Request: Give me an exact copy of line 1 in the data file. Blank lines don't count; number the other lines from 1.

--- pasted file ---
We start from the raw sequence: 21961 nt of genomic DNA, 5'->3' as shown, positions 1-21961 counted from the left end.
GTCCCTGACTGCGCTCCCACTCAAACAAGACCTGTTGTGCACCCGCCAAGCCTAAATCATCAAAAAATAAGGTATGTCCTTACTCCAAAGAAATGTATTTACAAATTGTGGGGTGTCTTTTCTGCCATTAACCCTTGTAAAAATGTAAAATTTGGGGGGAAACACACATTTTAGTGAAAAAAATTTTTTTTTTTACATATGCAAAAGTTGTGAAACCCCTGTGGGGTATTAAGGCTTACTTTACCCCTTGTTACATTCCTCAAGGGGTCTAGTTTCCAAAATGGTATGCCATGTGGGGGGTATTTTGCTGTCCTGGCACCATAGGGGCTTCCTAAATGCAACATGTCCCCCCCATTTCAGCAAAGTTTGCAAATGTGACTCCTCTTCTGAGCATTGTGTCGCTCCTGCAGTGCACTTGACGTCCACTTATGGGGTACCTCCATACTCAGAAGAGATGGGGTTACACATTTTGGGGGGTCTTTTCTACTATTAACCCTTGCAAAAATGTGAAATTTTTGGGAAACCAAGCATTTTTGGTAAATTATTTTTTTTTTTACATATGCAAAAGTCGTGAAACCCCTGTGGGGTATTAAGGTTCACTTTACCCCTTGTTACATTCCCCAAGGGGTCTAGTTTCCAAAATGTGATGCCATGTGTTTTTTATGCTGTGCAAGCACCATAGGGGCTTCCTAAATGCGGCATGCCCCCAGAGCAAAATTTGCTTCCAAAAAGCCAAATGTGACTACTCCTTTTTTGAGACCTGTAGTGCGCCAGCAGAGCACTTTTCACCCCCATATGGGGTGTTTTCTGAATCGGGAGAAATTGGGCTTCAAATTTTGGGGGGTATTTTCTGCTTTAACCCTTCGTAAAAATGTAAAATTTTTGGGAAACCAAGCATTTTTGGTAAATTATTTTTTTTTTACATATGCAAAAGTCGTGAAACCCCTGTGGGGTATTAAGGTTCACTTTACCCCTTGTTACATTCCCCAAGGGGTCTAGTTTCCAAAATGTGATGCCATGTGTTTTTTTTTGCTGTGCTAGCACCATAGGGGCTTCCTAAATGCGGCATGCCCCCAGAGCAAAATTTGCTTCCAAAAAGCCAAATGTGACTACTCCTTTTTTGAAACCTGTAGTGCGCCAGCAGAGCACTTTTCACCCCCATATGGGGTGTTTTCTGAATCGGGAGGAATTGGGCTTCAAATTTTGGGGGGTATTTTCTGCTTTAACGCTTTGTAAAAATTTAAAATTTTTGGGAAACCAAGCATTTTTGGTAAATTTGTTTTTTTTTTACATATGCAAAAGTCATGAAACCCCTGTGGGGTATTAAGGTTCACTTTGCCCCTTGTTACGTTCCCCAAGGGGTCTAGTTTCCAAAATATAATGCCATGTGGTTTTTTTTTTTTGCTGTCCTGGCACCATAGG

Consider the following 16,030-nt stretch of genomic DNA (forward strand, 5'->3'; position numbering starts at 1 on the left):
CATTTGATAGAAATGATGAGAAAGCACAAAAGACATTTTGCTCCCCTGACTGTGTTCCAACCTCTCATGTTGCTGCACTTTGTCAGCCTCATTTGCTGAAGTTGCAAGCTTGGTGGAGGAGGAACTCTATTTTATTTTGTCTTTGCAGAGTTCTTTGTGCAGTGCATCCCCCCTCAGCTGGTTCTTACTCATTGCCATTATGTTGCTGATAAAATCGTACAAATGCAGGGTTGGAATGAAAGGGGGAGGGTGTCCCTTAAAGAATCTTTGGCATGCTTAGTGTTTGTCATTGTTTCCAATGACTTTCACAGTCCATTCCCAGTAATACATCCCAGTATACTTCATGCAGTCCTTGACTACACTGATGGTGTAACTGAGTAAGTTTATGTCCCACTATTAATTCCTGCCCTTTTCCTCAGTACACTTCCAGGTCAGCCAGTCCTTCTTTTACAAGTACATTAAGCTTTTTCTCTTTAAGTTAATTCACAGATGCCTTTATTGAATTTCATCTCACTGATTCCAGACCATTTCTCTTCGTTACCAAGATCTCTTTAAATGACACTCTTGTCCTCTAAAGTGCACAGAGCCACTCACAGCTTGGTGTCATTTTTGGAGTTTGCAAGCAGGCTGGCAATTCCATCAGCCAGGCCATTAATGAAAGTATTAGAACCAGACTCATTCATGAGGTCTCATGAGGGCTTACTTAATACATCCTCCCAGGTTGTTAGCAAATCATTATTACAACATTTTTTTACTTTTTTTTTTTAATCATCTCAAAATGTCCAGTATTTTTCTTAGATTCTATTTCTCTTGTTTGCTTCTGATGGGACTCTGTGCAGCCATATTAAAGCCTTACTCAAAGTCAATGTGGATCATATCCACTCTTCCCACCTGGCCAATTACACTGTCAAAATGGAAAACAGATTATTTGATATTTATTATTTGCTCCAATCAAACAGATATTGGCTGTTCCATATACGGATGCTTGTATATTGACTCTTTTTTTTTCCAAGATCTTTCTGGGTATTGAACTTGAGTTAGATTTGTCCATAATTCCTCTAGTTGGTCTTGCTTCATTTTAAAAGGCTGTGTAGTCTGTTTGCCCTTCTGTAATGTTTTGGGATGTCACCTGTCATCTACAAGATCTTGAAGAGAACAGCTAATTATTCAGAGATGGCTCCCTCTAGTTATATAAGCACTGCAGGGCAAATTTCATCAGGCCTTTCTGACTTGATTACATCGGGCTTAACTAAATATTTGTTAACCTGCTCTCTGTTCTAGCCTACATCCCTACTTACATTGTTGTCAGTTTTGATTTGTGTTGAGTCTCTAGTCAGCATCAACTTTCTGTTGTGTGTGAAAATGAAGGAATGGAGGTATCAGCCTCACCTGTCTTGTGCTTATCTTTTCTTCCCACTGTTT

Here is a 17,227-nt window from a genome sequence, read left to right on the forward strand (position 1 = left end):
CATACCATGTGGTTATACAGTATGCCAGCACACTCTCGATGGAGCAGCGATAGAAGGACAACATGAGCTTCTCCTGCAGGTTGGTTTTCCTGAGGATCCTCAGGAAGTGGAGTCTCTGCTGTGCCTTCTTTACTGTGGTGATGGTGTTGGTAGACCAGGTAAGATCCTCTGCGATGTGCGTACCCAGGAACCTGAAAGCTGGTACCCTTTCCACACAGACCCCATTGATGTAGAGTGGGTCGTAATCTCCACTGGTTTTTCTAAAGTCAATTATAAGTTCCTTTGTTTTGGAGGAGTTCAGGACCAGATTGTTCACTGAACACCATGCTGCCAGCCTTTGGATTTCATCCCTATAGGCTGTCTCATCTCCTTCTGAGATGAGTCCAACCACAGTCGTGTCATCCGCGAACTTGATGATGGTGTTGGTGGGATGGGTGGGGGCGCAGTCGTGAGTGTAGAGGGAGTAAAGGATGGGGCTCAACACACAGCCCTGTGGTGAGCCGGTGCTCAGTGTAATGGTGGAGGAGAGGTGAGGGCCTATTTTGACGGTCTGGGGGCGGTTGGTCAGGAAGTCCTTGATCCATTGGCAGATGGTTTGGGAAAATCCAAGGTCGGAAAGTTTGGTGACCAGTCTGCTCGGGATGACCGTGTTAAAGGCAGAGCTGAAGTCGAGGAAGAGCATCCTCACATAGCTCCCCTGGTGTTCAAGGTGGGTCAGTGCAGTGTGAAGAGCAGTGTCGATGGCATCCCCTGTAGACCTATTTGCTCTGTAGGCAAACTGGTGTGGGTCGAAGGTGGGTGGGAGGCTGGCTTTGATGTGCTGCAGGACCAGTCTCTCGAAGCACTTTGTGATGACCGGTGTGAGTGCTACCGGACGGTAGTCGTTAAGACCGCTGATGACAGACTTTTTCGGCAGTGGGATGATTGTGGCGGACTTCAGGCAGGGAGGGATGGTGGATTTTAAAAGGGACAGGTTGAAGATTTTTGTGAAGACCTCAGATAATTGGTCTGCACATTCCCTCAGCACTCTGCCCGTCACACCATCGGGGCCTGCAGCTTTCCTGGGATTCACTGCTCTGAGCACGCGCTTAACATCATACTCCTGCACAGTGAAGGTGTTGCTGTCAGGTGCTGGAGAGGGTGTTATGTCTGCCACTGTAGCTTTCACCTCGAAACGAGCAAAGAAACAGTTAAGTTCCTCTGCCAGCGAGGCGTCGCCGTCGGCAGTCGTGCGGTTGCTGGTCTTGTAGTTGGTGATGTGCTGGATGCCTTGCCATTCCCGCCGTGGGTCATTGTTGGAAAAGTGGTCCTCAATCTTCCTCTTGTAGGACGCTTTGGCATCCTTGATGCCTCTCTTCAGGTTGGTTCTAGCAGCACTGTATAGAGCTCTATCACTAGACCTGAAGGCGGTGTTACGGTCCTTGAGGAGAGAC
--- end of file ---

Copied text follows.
We start from the raw sequence: 21961 nt of genomic DNA, 5'->3' as shown, positions 1-21961 counted from the left end.